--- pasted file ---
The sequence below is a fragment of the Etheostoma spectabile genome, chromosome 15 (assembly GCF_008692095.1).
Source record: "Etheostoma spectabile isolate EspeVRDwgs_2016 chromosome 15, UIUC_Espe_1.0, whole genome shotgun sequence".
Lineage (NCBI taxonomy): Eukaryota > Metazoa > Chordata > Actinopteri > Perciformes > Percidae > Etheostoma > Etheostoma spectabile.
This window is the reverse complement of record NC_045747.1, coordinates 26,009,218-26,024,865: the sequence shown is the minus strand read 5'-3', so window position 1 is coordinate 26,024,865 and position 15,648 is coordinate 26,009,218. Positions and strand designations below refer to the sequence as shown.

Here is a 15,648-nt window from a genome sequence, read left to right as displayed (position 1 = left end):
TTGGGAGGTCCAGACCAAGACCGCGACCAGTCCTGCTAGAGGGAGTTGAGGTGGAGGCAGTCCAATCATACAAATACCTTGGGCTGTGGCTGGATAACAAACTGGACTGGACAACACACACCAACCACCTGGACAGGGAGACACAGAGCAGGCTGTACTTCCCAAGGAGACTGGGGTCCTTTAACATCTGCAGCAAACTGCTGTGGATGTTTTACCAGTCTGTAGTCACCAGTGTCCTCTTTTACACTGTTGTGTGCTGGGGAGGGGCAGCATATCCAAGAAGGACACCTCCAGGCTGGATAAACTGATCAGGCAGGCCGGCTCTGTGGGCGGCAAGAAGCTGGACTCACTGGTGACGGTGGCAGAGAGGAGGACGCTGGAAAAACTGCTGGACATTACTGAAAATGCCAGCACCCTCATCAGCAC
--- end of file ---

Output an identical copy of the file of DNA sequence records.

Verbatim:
The sequence below is a fragment of the Etheostoma spectabile genome, chromosome 15 (assembly GCF_008692095.1).
Source record: "Etheostoma spectabile isolate EspeVRDwgs_2016 chromosome 15, UIUC_Espe_1.0, whole genome shotgun sequence".
Lineage (NCBI taxonomy): Eukaryota > Metazoa > Chordata > Actinopteri > Perciformes > Percidae > Etheostoma > Etheostoma spectabile.
This window is the reverse complement of record NC_045747.1, coordinates 26,009,218-26,024,865: the sequence shown is the minus strand read 5'-3', so window position 1 is coordinate 26,024,865 and position 15,648 is coordinate 26,009,218. Positions and strand designations below refer to the sequence as shown.

Here is a 15,648-nt window from a genome sequence, read left to right as displayed (position 1 = left end):
TTGGGAGGTCCAGACCAAGACCGCGACCAGTCCTGCTAGAGGGAGTTGAGGTGGAGGCAGTCCAATCATACAAATACCTTGGGCTGTGGCTGGATAACAAACTGGACTGGACAACACACACCAACCACCTGGACAGGGAGACACAGAGCAGGCTGTACTTCCCAAGGAGACTGGGGTCCTTTAACATCTGCAGCAAACTGCTGTGGATGTTTTACCAGTCTGTAGTCACCAGTGTCCTCTTTTACACTGTTGTGTGCTGGGGAGGGGCAGCATATCCAAGAAGGACACCTCCAGGCTGGATAAACTGATCAGGCAGGCCGGCTCTGTGGGCGGCAAGAAGCTGGACTCACTGGTGACGGTGGCAGAGAGGAGGACGCTGGAAAAACTGCTGGACATTACTGAAAATGCCAGCACCCTCATCAGCAC